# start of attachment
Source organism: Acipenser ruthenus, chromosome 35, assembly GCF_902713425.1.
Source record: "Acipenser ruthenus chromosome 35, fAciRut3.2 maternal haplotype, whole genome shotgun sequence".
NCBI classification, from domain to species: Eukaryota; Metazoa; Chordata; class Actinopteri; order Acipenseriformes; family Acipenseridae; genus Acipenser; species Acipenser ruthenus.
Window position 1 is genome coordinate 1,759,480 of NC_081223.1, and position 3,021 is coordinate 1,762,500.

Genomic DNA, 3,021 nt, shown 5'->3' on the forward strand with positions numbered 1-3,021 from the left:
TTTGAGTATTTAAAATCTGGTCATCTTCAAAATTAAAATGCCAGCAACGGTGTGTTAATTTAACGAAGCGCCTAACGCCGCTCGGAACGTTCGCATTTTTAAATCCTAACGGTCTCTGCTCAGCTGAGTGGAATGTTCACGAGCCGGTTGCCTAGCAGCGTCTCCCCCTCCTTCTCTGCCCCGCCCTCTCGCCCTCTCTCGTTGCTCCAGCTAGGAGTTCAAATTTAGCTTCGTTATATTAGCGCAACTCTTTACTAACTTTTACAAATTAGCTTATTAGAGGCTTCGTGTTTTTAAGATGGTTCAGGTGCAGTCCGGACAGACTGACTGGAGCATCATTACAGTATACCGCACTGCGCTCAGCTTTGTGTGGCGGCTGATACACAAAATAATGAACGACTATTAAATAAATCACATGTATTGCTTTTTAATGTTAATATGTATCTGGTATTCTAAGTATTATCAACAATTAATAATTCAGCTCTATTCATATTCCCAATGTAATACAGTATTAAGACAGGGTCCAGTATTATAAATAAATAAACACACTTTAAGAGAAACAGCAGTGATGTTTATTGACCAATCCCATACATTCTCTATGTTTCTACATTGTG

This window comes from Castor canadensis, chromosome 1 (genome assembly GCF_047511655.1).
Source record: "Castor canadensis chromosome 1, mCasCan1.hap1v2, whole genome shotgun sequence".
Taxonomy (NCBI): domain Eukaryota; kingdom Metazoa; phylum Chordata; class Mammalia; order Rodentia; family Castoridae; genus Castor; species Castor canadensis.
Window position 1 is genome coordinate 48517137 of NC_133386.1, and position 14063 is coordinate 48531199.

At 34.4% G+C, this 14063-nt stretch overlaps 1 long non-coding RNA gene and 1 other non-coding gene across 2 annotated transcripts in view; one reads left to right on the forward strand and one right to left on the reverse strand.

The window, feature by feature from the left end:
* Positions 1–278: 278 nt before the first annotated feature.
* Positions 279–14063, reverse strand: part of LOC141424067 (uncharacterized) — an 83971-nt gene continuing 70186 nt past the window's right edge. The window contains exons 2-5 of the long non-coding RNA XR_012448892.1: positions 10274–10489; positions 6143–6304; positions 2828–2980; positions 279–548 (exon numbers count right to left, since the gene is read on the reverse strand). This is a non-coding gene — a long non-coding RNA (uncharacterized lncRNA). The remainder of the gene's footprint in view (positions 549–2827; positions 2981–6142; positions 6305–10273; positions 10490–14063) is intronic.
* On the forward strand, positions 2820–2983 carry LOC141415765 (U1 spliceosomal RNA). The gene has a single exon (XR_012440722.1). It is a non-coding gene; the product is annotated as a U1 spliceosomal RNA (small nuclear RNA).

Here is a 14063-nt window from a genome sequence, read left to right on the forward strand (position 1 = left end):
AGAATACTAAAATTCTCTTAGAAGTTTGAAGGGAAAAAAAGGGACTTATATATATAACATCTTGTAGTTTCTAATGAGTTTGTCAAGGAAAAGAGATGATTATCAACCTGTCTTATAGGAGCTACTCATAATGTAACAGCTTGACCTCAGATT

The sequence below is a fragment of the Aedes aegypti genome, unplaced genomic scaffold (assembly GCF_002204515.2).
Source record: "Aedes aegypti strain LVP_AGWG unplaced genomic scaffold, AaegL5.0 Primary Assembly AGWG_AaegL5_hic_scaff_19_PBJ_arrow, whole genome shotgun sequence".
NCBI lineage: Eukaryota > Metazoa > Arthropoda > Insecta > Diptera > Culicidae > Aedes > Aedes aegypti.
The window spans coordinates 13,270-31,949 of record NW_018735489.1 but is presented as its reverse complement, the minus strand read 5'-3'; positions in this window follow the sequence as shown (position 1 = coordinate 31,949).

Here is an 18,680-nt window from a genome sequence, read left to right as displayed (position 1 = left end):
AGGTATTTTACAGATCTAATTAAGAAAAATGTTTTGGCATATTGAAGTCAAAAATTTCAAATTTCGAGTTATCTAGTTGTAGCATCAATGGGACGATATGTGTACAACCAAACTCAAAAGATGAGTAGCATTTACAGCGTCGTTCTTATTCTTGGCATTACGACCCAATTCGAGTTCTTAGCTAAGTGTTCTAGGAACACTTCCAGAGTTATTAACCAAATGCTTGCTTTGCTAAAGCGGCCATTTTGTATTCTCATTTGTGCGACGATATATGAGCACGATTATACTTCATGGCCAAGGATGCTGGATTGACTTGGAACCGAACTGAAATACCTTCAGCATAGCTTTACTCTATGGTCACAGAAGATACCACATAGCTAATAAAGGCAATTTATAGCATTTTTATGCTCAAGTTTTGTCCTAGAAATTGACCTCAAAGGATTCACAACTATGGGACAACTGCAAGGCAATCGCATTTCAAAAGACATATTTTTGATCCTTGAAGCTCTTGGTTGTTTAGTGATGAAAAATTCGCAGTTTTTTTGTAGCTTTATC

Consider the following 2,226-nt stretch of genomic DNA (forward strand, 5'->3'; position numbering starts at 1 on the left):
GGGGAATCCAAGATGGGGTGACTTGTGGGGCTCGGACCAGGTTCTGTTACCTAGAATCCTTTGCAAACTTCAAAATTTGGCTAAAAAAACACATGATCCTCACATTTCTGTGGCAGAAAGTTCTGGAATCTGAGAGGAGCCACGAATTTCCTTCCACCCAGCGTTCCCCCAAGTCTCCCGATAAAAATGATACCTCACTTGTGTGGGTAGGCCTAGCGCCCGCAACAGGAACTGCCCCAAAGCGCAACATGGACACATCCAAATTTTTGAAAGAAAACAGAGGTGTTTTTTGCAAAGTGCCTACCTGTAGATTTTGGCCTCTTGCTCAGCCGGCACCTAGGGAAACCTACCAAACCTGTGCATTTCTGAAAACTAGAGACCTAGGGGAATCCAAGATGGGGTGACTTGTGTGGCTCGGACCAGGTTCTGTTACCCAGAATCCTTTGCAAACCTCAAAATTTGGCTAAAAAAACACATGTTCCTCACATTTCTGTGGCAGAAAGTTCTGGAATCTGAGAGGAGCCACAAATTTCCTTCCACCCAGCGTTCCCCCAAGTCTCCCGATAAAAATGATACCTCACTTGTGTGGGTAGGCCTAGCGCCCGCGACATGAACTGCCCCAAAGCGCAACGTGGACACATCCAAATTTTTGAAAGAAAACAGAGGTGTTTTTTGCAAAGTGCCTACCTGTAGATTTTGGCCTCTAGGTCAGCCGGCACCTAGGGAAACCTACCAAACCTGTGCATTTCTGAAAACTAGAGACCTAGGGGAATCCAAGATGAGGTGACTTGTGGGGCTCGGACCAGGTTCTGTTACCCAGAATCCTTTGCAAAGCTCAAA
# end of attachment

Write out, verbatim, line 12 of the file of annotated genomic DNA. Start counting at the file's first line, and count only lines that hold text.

The window, feature by feature from the left end: